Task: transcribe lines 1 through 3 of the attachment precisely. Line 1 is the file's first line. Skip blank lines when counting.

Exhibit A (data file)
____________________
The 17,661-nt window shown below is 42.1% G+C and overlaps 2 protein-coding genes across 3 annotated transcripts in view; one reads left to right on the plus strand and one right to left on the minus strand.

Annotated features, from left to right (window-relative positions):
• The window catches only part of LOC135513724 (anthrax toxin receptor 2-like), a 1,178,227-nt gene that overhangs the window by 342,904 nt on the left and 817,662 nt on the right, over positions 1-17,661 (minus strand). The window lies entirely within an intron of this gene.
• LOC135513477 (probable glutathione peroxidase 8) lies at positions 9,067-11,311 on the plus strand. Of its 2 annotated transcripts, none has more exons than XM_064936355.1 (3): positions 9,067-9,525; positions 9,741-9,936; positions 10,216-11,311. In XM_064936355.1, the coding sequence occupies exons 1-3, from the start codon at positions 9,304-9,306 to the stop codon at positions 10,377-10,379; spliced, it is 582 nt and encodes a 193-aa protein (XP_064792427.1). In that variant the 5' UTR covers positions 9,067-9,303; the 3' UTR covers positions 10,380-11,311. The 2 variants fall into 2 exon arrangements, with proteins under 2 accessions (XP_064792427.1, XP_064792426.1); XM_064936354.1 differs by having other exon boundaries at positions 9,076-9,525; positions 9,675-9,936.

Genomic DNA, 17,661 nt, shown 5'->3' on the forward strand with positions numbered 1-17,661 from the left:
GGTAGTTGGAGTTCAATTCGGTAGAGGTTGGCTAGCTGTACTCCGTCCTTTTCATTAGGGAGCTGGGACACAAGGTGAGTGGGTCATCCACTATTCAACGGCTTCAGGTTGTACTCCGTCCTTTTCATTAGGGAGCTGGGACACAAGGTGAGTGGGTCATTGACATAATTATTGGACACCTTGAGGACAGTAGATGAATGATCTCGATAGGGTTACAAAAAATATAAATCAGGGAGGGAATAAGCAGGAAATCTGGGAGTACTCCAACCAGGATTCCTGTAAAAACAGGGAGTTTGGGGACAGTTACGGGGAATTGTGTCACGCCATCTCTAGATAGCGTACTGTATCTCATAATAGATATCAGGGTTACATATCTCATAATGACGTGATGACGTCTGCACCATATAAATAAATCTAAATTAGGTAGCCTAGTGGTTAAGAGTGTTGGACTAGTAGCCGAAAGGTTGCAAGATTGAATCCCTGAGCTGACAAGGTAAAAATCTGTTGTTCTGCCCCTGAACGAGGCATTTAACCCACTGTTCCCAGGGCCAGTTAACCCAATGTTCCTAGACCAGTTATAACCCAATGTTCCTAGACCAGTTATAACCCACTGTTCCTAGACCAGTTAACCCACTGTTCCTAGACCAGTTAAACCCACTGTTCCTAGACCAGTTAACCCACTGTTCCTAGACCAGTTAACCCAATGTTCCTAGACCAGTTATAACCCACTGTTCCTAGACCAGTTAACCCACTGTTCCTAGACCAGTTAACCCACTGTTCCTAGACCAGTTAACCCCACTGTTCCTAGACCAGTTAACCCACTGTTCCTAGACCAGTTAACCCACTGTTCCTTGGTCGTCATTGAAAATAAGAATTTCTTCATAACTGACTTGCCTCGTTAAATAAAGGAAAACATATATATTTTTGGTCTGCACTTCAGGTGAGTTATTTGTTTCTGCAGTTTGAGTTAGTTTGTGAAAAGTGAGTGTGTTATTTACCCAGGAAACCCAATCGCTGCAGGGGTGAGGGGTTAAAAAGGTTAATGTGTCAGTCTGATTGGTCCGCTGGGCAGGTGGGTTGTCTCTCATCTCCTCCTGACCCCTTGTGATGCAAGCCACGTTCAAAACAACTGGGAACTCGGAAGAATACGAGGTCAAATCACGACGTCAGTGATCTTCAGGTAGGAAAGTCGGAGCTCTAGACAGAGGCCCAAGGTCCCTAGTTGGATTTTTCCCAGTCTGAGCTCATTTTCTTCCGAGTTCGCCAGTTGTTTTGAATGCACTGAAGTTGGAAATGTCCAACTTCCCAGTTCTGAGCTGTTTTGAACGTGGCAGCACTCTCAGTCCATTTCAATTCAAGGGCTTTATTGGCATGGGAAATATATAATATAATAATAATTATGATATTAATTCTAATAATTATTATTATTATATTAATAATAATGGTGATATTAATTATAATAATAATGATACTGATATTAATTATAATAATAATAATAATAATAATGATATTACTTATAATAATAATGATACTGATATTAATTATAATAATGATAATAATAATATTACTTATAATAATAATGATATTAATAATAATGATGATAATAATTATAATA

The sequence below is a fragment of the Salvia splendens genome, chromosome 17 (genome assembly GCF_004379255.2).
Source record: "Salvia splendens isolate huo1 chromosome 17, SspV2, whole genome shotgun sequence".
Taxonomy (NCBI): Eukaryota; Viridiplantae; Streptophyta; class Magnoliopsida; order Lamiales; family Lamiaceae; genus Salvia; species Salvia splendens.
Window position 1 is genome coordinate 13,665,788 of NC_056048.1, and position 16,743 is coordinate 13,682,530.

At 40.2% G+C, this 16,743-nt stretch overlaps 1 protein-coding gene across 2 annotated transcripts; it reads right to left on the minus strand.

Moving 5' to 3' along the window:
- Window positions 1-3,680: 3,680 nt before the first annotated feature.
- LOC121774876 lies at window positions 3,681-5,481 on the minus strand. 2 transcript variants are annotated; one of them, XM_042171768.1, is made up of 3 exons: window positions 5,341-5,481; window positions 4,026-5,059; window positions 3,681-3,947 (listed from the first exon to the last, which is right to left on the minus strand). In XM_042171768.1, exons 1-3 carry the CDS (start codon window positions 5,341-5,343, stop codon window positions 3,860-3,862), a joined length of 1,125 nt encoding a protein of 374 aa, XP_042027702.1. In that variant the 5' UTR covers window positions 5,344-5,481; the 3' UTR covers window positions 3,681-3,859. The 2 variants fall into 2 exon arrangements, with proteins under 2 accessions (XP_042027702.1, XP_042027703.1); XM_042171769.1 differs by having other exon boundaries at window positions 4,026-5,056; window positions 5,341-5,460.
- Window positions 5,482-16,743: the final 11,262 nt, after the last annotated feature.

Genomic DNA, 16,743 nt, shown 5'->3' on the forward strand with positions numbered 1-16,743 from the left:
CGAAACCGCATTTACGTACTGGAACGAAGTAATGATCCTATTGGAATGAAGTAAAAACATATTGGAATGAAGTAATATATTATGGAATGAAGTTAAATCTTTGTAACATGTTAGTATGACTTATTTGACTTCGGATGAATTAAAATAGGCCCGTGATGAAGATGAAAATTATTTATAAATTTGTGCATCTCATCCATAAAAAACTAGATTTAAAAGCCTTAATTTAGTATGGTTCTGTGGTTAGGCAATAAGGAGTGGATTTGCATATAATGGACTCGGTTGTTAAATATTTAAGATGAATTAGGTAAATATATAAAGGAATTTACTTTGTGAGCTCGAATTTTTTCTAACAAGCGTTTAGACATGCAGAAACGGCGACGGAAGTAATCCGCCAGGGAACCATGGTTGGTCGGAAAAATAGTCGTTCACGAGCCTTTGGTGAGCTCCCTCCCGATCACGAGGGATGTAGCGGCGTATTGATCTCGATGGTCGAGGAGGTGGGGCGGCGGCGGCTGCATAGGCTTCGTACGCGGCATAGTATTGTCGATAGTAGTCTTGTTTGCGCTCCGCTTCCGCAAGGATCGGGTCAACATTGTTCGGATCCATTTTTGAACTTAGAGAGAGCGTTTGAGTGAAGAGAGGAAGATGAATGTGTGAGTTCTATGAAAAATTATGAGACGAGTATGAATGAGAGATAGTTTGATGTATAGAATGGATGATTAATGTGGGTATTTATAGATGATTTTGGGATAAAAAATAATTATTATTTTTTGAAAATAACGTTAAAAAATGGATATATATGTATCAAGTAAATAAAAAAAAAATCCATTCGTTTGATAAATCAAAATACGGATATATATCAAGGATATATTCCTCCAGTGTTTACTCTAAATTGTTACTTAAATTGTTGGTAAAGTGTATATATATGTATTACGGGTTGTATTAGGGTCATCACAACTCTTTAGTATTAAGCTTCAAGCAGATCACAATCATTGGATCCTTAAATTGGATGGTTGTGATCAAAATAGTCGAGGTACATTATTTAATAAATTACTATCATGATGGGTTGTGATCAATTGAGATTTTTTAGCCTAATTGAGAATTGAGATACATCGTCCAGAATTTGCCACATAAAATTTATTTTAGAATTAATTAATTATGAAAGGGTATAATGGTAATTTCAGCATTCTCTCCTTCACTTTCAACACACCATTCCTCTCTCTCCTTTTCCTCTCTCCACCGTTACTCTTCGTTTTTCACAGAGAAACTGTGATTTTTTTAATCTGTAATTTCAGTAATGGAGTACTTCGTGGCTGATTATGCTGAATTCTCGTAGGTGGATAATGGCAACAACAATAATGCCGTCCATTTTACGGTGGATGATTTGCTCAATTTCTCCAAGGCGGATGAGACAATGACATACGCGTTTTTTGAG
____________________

The 17,661-nt window shown below is 42.1% G+C and overlaps 2 protein-coding genes across 3 annotated transcripts in view; one reads left to right on the plus strand and one right to left on the minus strand.

Annotated features, from left to right (window-relative positions):
• The window catches only part of LOC135513724 (anthrax toxin receptor 2-like), a 1,178,227-nt gene that overhangs the window by 342,904 nt on the left and 817,662 nt on the right, over positions 1-17,661 (minus strand). The window lies entirely within an intron of this gene.